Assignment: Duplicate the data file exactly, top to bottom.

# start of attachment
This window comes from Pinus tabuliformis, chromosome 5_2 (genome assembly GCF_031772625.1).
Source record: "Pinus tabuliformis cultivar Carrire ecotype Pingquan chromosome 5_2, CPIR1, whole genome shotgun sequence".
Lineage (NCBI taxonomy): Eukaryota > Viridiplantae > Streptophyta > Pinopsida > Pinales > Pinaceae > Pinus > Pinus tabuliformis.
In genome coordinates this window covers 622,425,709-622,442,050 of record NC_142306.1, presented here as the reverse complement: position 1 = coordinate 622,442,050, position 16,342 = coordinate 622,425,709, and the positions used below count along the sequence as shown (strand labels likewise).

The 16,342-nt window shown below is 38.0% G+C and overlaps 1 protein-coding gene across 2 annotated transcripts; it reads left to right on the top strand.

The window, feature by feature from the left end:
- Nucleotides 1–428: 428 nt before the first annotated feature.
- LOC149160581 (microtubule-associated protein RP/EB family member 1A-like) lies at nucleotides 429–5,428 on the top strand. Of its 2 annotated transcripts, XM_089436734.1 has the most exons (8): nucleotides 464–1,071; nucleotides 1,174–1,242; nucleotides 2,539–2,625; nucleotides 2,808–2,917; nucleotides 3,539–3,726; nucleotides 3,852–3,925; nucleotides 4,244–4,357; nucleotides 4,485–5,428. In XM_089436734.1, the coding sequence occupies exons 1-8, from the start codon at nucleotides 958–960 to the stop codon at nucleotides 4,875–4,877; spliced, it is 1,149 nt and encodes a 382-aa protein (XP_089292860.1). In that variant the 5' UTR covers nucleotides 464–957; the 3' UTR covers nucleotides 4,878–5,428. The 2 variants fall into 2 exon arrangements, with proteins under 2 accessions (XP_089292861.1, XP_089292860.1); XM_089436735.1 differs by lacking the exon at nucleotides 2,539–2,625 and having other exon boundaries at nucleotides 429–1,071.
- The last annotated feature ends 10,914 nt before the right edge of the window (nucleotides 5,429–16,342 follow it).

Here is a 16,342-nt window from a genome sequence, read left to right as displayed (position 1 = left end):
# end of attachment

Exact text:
This window comes from Pinus tabuliformis, chromosome 5_2 (genome assembly GCF_031772625.1).
Source record: "Pinus tabuliformis cultivar Carrire ecotype Pingquan chromosome 5_2, CPIR1, whole genome shotgun sequence".
Lineage (NCBI taxonomy): Eukaryota > Viridiplantae > Streptophyta > Pinopsida > Pinales > Pinaceae > Pinus > Pinus tabuliformis.
In genome coordinates this window covers 622,425,709-622,442,050 of record NC_142306.1, presented here as the reverse complement: position 1 = coordinate 622,442,050, position 16,342 = coordinate 622,425,709, and the positions used below count along the sequence as shown (strand labels likewise).

The 16,342-nt window shown below is 38.0% G+C and overlaps 1 protein-coding gene across 2 annotated transcripts; it reads left to right on the top strand.

The window, feature by feature from the left end:
- Nucleotides 1–428: 428 nt before the first annotated feature.
- LOC149160581 (microtubule-associated protein RP/EB family member 1A-like) lies at nucleotides 429–5,428 on the top strand. Of its 2 annotated transcripts, XM_089436734.1 has the most exons (8): nucleotides 464–1,071; nucleotides 1,174–1,242; nucleotides 2,539–2,625; nucleotides 2,808–2,917; nucleotides 3,539–3,726; nucleotides 3,852–3,925; nucleotides 4,244–4,357; nucleotides 4,485–5,428. In XM_089436734.1, the coding sequence occupies exons 1-8, from the start codon at nucleotides 958–960 to the stop codon at nucleotides 4,875–4,877; spliced, it is 1,149 nt and encodes a 382-aa protein (XP_089292860.1). In that variant the 5' UTR covers nucleotides 464–957; the 3' UTR covers nucleotides 4,878–5,428. The 2 variants fall into 2 exon arrangements, with proteins under 2 accessions (XP_089292861.1, XP_089292860.1); XM_089436735.1 differs by lacking the exon at nucleotides 2,539–2,625 and having other exon boundaries at nucleotides 429–1,071.
- The last annotated feature ends 10,914 nt before the right edge of the window (nucleotides 5,429–16,342 follow it).

Here is a 16,342-nt window from a genome sequence, read left to right as displayed (position 1 = left end):